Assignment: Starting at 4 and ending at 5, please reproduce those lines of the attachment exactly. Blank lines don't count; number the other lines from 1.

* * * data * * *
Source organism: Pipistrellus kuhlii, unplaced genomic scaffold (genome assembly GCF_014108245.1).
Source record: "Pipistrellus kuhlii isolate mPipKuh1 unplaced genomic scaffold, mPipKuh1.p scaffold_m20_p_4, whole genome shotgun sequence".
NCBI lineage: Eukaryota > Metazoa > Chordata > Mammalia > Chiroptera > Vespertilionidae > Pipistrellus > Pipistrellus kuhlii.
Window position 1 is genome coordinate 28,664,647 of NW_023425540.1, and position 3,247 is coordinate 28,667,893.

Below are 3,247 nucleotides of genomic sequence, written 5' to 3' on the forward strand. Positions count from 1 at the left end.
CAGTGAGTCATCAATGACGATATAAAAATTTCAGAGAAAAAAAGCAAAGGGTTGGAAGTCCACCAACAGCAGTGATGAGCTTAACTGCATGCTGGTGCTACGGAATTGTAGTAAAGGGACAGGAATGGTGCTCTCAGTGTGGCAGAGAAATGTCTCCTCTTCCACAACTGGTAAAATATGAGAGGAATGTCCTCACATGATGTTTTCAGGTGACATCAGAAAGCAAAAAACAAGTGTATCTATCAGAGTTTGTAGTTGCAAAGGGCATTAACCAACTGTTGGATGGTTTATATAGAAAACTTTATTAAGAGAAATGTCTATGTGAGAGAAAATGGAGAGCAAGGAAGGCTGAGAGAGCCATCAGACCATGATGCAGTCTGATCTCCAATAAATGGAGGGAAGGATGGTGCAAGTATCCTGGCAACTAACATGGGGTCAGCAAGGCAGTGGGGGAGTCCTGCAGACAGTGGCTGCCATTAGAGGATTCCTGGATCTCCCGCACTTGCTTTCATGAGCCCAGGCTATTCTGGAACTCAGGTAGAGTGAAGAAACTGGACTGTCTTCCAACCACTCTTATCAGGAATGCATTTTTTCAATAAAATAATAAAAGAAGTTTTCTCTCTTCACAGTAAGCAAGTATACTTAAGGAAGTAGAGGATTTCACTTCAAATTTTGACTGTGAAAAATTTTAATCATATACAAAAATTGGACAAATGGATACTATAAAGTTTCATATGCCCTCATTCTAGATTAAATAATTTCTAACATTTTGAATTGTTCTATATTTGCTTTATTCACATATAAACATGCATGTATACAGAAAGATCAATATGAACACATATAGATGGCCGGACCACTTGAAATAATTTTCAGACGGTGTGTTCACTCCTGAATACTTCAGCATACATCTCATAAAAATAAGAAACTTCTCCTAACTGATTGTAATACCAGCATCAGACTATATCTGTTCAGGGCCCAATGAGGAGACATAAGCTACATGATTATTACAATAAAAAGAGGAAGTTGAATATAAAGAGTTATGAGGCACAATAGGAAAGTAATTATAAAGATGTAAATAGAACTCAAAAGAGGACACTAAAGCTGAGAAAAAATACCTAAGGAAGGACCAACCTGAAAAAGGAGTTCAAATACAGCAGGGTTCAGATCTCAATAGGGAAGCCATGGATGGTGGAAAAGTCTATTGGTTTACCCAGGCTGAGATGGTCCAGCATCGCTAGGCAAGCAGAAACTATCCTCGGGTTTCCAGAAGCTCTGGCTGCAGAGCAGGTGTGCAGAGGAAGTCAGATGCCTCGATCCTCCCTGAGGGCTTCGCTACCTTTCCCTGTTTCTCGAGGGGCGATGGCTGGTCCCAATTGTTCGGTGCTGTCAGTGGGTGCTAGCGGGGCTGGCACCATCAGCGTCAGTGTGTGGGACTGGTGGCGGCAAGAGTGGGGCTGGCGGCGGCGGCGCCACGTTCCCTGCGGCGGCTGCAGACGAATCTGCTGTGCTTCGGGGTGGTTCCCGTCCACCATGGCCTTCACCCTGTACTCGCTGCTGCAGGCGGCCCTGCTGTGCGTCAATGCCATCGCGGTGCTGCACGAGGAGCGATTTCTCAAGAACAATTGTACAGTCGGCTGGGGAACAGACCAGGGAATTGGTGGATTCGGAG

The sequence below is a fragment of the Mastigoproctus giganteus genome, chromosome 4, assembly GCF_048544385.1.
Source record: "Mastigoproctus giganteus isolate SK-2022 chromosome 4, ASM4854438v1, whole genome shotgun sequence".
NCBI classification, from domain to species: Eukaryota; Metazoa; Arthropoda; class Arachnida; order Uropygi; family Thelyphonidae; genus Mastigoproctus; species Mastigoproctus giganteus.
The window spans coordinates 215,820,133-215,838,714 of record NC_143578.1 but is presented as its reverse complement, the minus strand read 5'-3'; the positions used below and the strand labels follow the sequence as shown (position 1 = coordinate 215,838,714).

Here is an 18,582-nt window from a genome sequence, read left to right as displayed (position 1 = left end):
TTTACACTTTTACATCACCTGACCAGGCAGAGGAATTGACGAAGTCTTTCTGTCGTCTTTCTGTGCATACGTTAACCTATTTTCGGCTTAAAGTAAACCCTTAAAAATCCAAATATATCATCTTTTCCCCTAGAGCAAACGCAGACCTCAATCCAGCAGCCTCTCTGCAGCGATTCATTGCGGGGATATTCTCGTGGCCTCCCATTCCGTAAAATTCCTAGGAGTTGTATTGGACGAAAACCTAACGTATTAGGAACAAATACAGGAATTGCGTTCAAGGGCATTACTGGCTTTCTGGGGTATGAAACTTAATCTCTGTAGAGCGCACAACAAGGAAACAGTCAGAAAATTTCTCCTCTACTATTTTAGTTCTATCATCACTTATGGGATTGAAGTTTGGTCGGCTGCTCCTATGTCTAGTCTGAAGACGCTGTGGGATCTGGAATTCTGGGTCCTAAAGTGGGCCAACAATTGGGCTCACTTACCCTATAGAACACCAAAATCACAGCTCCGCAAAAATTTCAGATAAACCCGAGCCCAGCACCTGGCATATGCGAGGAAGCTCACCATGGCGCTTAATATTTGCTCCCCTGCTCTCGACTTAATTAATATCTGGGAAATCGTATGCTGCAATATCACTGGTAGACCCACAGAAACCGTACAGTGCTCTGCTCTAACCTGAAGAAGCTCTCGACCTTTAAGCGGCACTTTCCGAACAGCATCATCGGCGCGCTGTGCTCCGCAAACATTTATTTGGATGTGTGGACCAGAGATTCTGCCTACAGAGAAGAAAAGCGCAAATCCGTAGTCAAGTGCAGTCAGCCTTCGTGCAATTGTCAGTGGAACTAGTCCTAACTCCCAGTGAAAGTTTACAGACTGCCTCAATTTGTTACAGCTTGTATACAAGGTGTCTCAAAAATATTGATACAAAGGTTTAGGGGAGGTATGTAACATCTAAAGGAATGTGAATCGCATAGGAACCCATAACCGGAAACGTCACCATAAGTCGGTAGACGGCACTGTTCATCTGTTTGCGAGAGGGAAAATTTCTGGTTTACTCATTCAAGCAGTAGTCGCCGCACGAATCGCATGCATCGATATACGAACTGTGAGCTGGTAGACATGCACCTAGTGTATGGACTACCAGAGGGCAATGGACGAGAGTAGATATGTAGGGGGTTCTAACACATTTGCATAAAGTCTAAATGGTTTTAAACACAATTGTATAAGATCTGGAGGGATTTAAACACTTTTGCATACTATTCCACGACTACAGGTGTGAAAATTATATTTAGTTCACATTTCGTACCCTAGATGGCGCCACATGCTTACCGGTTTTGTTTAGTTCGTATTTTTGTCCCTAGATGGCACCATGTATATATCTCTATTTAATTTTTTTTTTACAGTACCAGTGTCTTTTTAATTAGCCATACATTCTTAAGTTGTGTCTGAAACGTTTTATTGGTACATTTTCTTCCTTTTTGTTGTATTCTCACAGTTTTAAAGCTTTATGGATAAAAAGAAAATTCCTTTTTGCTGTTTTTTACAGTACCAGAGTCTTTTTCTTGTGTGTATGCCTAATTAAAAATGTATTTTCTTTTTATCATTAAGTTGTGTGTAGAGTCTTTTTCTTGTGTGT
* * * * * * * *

Window position 1 is genome coordinate 28,664,647 of NW_023425540.1, and position 3,247 is coordinate 28,667,893.

Below are 3,247 nucleotides of genomic sequence, written 5' to 3' on the forward strand. Positions count from 1 at the left end.